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‘A veiled threat’: Changes to racist clause in faculty handbook stalled by provost
February 11, 2021
In early 2019, DePaul professors Valerie Johnson and Quinetta Shelby began questioning the language and purpose of a clause in the university’s Faculty Handbook that states “a pattern of extreme intimidation and aggression towards other members of the university committee” can be grounds for faculty dismissal or other repercussions.
The language, they argued to a faculty committee recently, provides no objective criteria for violation, leaving it ripe for abuse – particularly toward faculty of color, who are often accused of being threatening or aggressive if they are outspoken.
“It feels like a veiled threat toward faculty of color— if we perceive you as aggressive, then you may stand to lose your job,” Johnson told The DePaulia, as the perception of both intimidation and aggression is widely subjective.
Two years later, despite support from the Faculty Council and two faculty committees, the language remains unchanged, blocked by Interim Provost Salma Ghanem in June and now stuck in negotiations over the language.
Faculty and administrators spar over clause’s language
Johnson and Shelby, both Black women, requested the language be examined in February 2019, launching a review by the Faculty Council to determine whether the clause’s language should be changed and whether the evidentiary standards for misconduct should be raised.
An internal Faculty Council memo obtained by The DePaulia from April 2020 shows the Faculty Handbook Committee agreed with Johnson and Shelby’s objections and proposed alternative language.
“The concern expressed within the Committee is that there is a fine line between disagreeing and being disagreeable,” the memo, written by a Faculty Council committee, reads. “All would agree that faculty need to be held accountable for misconduct, and that no faculty member has the right to harass, persecute, or otherwise abuse their colleagues. However, there is concern that the subjective nature of the handbook language as written affords a significant amount of leeway to silence faculty, and that this risks a negative impact on the free exchange of ideas and the willingness of faculty to dissent.”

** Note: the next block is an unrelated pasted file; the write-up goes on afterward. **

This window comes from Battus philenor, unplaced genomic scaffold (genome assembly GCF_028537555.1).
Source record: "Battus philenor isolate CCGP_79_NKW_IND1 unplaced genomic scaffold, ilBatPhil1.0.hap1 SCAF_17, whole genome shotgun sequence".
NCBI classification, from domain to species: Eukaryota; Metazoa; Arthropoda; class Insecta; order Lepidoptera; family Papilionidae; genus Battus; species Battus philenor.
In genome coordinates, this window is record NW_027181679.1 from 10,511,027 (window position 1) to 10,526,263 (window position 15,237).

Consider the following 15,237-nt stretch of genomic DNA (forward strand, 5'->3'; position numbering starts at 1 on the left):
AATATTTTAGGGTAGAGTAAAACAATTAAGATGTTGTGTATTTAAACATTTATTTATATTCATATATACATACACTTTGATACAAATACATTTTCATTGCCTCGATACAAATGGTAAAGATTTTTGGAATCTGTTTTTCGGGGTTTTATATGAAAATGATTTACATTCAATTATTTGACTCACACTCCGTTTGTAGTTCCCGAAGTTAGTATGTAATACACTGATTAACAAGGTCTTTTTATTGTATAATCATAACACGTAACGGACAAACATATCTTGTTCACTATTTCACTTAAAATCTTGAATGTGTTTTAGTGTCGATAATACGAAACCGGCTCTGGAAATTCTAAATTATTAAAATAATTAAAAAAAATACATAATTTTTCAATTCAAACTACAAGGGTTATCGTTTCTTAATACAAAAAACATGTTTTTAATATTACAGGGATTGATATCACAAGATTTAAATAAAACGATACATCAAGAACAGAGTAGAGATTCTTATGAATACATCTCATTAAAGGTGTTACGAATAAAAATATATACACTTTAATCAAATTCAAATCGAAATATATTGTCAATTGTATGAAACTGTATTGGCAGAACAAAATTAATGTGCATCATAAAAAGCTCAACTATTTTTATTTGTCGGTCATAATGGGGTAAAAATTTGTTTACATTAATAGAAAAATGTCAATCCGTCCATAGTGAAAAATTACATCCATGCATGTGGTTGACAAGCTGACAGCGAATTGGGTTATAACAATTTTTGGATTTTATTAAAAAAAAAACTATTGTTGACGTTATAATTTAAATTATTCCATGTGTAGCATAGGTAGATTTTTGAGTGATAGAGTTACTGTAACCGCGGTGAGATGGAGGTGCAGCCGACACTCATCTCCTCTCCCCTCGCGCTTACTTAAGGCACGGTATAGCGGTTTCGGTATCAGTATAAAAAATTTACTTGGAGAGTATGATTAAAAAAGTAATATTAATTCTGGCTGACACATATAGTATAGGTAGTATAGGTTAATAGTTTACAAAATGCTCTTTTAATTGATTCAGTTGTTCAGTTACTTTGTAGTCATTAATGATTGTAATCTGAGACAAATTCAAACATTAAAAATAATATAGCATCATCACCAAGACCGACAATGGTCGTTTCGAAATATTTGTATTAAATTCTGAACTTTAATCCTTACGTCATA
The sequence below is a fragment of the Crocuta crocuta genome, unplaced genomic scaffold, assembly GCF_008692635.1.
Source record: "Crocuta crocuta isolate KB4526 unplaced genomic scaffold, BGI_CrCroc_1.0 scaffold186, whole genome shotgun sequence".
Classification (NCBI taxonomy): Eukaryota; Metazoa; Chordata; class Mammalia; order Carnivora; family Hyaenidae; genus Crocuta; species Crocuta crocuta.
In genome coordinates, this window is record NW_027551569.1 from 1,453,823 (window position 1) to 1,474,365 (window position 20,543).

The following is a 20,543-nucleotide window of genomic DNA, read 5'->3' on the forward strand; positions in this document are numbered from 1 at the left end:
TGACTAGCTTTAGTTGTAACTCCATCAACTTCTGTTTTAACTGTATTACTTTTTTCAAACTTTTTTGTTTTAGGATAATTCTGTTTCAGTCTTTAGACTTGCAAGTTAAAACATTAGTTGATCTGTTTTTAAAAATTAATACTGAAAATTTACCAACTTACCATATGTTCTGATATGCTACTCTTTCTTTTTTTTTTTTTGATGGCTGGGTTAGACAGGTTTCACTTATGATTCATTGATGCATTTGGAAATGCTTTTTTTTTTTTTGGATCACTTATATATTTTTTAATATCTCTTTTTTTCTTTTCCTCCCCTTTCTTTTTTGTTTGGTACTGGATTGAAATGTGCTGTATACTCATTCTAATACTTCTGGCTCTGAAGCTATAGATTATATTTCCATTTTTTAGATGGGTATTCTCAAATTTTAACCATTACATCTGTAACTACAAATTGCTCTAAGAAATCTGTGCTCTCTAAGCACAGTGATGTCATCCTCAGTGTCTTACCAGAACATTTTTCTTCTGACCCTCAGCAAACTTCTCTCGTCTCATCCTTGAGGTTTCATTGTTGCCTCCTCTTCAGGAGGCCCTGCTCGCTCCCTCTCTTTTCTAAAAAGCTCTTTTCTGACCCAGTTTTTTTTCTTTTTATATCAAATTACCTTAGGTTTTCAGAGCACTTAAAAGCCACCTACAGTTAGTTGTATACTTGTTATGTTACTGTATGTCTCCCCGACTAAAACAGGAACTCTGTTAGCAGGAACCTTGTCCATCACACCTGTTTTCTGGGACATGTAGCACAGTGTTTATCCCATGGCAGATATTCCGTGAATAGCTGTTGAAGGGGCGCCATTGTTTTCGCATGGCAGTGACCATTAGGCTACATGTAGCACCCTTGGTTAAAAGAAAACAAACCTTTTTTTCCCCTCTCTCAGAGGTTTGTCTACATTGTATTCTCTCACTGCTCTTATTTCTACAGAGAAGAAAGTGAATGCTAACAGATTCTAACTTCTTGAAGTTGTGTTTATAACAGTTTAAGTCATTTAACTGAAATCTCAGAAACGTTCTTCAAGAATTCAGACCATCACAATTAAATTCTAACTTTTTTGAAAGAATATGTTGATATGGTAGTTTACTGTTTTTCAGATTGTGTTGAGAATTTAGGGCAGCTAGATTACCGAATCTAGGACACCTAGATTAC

The Faculty Council resolution ultimately moved to eliminate the clause from the handbook, and a month later, the resolution to change the language passed in a 24-4-6 vote via Zoom.
The last step in the process is approval by the provost, because unlike its bylaws, the Faculty Council cannot make amendments to the handbook unless the administration agrees to it, Faculty Council President Scott Paeth told The DePaulia.
“The Faculty Council passed a resolution in June of 2020 calling for the Handbook chapter 4.4.1. to be revised to remove the language about ‘a pattern of extreme intimidation,’” Paeth said. “The provost did not approve this action, and so the language remains unchanged.”
Ghanem said in an email to The DePaulia that she declined to support the Faculty Council’s resolution because the proposed amendment “removes violations of university policies and violations of the Faculty Handbook from the definition of misconduct,” seeks to “require repeated, substantial violations of policy or standards before conduct rises to the level of misconduct that is subject to any level of discipline” and “removes extreme bullying conduct from the definition of misconduct.”
“The proposed changes are not balanced and have the effect of lowering expectations for faculty conduct, which I cannot support,” Ghanem said.
Paeth said that since June, the Faculty Council’s Handbook committee has been working with the administration to find language that would “satisfy the concerns that motivated the resolution.”
But finding common ground between faculty and the administration has been a challenge, as negotiations have gone on for nearly seven months.
New language for the clause may be proposed soon, a source confirmed, which would read “a severe, pervasive, or persistent abusive behavior that could or does cause distress or potentially undermines the work of another member of the DePaul community” instead of “a pattern of extreme intimidation and aggression towards other members of the university community.”
Johnson said she objects to the language change.
“The revised language retains the subjective language,” she said. “Both the old and new clauses depend on the action of a dean, rather than HR or OIDE (Office of Institutional Diversity and Equity). There is no difference between ‘pervasive and persistent’ and ‘a pattern’? If something is pervasive and persistent, it is also a pattern? Intimidation and aggression are abusive behavior.”
Ghanem told The DePaulia in an email that she met with a group of faculty looking at the new language and believes they reached an agreement on the revision. She added that the revised language has not landed on her desk for official consideration and approval.